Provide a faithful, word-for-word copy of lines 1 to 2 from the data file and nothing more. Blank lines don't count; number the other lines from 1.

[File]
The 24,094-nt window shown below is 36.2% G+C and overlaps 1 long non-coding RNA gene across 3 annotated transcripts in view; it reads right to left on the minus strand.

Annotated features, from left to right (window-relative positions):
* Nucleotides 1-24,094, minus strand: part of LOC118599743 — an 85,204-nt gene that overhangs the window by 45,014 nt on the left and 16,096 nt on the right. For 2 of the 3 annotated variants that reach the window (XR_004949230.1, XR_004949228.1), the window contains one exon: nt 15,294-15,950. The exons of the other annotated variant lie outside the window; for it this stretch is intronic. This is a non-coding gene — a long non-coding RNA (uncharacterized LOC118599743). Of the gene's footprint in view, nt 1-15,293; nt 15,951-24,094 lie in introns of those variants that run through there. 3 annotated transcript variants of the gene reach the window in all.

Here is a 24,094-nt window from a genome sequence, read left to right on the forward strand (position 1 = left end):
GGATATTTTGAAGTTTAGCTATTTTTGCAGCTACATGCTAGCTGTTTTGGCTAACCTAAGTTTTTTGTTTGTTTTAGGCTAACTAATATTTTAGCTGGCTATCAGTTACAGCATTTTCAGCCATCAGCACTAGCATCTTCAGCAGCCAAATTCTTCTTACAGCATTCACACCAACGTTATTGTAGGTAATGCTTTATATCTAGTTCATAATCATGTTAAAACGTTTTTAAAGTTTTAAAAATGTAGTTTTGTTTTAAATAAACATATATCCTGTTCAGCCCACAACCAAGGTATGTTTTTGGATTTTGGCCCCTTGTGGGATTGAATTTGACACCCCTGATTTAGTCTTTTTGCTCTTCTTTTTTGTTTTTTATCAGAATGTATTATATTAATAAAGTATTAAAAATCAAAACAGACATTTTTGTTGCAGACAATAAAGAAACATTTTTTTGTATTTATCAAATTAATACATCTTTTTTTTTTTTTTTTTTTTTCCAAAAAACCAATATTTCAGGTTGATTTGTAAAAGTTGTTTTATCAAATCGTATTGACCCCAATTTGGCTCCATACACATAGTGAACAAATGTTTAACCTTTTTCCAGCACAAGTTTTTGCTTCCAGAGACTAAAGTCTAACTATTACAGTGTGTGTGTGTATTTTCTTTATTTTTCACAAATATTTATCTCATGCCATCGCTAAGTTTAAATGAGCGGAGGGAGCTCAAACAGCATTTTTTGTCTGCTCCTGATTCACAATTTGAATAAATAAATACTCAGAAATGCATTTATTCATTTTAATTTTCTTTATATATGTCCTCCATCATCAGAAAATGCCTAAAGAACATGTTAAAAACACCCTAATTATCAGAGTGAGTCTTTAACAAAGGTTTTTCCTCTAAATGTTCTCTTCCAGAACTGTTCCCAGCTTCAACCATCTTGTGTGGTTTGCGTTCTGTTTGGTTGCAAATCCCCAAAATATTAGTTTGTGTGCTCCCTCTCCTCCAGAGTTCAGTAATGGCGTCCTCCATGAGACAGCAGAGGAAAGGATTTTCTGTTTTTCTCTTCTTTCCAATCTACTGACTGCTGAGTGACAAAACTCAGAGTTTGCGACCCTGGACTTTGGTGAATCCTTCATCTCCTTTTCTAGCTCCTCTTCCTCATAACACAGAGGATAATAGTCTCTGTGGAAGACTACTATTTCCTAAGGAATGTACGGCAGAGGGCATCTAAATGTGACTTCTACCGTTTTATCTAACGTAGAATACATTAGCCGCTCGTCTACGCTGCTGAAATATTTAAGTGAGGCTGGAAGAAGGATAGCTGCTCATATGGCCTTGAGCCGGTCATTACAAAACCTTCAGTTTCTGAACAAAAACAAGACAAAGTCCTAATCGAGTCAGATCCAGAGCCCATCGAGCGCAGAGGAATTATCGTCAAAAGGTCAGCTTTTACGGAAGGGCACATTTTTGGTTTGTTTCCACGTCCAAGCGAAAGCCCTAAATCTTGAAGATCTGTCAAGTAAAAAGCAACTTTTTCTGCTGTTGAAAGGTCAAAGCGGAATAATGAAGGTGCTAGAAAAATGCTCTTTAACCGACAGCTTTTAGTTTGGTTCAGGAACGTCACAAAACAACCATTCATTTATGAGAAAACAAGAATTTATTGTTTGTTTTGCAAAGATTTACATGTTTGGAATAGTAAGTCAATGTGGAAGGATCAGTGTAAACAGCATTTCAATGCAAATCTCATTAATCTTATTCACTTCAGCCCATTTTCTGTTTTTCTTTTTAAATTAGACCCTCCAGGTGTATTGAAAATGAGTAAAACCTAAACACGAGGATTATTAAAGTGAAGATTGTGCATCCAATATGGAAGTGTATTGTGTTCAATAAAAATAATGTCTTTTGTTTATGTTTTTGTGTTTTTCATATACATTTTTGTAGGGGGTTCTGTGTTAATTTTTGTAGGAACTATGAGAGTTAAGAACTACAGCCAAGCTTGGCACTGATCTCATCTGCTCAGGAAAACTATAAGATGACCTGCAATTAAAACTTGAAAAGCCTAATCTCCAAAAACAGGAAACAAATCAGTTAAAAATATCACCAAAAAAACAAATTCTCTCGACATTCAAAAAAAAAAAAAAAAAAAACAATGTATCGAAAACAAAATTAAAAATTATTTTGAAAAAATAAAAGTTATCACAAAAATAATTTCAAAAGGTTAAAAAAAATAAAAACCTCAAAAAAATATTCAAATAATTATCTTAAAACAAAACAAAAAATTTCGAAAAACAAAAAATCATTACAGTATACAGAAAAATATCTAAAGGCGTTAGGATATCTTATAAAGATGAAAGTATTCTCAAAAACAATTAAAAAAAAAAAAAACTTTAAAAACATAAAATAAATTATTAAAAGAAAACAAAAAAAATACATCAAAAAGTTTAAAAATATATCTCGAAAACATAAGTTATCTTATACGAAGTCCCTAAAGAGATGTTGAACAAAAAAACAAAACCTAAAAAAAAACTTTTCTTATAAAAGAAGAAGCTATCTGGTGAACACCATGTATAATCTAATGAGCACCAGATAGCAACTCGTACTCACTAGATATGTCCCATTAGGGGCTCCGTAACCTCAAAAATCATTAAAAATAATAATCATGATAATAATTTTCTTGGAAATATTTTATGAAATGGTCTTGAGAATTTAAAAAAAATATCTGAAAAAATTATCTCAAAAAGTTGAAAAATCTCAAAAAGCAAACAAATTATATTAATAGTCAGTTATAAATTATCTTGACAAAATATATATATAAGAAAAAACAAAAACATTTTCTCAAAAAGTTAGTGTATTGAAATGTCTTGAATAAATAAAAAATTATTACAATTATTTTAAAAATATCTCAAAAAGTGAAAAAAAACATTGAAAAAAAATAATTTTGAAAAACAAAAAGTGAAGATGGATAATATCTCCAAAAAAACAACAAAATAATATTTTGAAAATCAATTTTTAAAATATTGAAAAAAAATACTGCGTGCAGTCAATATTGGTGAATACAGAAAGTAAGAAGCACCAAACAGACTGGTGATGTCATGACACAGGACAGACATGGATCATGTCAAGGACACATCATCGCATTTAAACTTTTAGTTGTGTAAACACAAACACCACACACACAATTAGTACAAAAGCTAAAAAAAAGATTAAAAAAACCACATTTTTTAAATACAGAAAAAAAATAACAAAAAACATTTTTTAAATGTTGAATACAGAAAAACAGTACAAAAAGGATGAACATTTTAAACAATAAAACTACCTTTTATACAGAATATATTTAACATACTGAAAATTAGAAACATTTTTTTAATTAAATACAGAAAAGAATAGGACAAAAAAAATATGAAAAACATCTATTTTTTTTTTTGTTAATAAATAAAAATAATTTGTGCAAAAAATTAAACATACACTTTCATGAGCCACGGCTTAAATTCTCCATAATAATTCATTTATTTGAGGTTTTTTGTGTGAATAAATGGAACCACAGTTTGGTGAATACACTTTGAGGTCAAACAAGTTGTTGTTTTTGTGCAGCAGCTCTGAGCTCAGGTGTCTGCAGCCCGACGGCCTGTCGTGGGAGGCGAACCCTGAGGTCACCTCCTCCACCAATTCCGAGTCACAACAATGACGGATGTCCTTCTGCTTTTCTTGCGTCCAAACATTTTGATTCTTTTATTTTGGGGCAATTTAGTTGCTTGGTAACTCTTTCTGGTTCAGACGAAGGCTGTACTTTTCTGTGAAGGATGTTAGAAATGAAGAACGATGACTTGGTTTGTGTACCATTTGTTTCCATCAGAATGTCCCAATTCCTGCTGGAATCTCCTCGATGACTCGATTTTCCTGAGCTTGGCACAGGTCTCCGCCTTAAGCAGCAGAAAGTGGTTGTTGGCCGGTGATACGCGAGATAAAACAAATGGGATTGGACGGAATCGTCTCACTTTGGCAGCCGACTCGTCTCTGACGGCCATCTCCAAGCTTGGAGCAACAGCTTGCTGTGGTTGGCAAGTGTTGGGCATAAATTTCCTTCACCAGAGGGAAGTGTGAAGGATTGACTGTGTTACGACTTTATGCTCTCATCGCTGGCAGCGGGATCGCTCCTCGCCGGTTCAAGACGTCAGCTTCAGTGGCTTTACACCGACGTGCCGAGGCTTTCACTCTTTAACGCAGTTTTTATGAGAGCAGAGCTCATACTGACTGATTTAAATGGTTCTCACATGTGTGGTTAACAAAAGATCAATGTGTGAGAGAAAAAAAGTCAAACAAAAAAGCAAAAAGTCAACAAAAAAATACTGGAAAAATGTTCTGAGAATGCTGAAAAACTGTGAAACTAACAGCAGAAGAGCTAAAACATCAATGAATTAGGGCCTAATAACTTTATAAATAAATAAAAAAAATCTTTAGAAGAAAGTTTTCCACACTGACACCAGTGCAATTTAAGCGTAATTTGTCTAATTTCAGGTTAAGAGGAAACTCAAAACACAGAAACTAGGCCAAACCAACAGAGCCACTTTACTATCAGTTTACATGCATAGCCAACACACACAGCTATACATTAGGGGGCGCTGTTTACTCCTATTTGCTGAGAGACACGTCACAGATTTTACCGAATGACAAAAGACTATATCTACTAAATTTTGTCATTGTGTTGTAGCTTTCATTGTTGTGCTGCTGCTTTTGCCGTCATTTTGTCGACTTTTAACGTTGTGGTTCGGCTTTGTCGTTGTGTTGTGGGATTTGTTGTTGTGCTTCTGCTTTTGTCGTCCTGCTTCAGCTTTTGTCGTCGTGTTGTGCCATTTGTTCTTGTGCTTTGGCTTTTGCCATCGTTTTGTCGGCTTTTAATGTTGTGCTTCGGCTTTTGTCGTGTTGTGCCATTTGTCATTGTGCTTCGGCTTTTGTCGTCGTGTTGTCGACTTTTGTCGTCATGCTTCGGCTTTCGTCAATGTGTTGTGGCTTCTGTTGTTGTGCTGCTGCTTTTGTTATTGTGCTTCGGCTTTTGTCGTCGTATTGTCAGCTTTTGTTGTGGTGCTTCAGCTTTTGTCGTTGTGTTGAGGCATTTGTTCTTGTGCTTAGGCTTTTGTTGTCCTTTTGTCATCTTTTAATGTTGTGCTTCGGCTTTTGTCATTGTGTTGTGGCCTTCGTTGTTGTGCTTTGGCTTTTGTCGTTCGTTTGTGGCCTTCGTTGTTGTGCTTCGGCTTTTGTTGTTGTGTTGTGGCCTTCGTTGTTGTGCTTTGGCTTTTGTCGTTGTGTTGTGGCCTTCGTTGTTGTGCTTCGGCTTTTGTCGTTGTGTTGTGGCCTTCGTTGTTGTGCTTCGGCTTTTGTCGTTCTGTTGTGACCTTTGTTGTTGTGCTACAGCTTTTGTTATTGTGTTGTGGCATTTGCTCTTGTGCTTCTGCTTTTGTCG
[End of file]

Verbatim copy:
The 24,094-nt window shown below is 36.2% G+C and overlaps 1 long non-coding RNA gene across 3 annotated transcripts in view; it reads right to left on the minus strand.

Annotated features, from left to right (window-relative positions):